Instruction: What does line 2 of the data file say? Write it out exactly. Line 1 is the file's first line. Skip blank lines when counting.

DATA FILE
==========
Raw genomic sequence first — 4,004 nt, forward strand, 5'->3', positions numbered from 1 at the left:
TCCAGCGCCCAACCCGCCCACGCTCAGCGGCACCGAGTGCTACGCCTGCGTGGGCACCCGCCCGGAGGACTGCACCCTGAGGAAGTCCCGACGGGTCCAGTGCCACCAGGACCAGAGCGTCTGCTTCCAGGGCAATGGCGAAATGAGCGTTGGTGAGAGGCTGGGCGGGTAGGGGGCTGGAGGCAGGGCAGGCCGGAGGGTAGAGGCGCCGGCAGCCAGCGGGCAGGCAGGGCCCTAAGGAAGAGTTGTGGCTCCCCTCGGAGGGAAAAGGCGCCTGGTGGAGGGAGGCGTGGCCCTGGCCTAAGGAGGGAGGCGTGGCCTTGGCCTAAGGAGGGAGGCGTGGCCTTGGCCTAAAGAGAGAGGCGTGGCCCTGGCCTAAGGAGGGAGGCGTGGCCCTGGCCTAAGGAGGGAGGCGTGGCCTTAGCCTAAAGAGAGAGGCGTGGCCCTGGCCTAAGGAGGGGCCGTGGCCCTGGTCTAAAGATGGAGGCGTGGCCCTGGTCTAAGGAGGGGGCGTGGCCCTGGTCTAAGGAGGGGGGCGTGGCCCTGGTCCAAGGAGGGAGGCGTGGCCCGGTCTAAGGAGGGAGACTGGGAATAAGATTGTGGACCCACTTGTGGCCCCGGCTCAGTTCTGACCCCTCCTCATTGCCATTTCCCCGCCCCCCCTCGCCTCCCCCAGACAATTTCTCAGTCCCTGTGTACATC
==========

TCCAGCGCCCAACCCGCCCACGCTCAGCGGCACCGAGTGCTACGCCTGCGTGGGCACCCGCCCGGAGGACTGCACCCTGAGGAAGTCCCGACGGGTCCAGTGCCACCAGGACCAGAGCGTCTGCTTCCAGGGCAATGGCGAAATGAGCGTTGGTGAGAGGCTGGGCGGGTAGGGGGCTGGAGGCAGGGCAGGCCGGAGGGTAGAGGCGCCGGCAGCCAGCGGGCAGGCAGGGCCCTAAGGAAGAGTTGTGGCTCCCCTCGGAGGGAAAAGGCGCCTGGTGGAGGGAGGCGTGGCCCTGGCCTAAGGAGGGAGGCGTGGCCTTGGCCTAAGGAGGGAGGCGTGGCCTTGGCCTAAAGAGAGAGGCGTGGCCCTGGCCTAAGGAGGGAGGCGTGGCCCTGGCCTAAGGAGGGAGGCGTGGCCTTAGCCTAAAGAGAGAGGCGTGGCCCTGGCCTAAGGAGGGGCCGTGGCCCTGGTCTAAAGATGGAGGCGTGGCCCTGGTCTAAGGAGGGGGCGTGGCCCTGGTCTAAGGAGGGGGGCGTGGCCCTGGTCCAAGGAGGGAGGCGTGGCCCGGTCTAAGGAGGGAGACTGGGAATAAGATTGTGGACCCACTTGTGGCCCCGGCTCAGTTCTGACCCCTCCTCATTGCCATTTCCCCGCCCCCCCTCGCCTCCCCCAGACAATTTCTCAGTCCCTGTGTACATC